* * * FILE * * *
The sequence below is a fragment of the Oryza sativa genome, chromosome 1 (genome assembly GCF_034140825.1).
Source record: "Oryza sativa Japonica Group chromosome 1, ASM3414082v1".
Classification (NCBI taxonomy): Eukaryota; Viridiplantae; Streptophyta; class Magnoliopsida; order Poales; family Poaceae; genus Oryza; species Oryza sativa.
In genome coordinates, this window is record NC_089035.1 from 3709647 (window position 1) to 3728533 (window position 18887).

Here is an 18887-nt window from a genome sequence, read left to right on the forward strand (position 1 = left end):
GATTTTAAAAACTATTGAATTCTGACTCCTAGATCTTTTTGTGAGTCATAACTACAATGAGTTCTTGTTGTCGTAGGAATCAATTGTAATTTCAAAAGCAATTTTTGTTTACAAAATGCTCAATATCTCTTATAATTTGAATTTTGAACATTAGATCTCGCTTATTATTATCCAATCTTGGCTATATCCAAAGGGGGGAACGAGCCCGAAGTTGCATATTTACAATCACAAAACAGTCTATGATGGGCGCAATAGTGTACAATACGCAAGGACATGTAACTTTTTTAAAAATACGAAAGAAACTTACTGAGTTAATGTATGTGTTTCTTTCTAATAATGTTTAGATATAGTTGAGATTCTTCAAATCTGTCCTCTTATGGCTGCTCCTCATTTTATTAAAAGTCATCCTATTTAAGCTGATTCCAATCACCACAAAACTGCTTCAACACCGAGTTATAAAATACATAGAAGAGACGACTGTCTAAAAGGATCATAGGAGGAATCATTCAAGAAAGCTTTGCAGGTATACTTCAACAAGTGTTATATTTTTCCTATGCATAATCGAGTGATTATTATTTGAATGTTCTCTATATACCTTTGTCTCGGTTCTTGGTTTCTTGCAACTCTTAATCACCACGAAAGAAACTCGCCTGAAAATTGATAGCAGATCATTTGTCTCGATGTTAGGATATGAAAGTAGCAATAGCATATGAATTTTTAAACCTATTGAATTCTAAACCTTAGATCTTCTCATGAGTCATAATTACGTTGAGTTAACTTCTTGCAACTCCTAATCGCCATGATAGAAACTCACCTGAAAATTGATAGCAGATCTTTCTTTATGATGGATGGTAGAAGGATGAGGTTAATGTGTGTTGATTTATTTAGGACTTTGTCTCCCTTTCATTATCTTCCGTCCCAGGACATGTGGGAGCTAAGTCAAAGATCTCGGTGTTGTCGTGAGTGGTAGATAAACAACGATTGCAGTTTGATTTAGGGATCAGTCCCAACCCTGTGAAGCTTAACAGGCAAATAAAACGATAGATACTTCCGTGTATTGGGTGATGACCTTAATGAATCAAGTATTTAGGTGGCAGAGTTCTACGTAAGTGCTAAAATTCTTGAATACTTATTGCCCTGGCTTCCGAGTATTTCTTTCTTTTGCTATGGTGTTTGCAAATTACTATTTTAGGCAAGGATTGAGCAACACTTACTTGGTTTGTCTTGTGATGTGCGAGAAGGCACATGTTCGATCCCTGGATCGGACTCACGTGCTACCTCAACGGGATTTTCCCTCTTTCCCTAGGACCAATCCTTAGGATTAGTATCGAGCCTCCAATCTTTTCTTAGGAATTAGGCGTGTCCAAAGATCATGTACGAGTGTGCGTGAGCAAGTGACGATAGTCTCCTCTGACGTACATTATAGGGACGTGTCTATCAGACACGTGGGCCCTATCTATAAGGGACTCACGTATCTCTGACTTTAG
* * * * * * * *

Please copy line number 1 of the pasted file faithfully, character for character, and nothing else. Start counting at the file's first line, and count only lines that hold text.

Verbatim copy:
The sequence below is a fragment of the Oryza sativa genome, chromosome 1 (genome assembly GCF_034140825.1).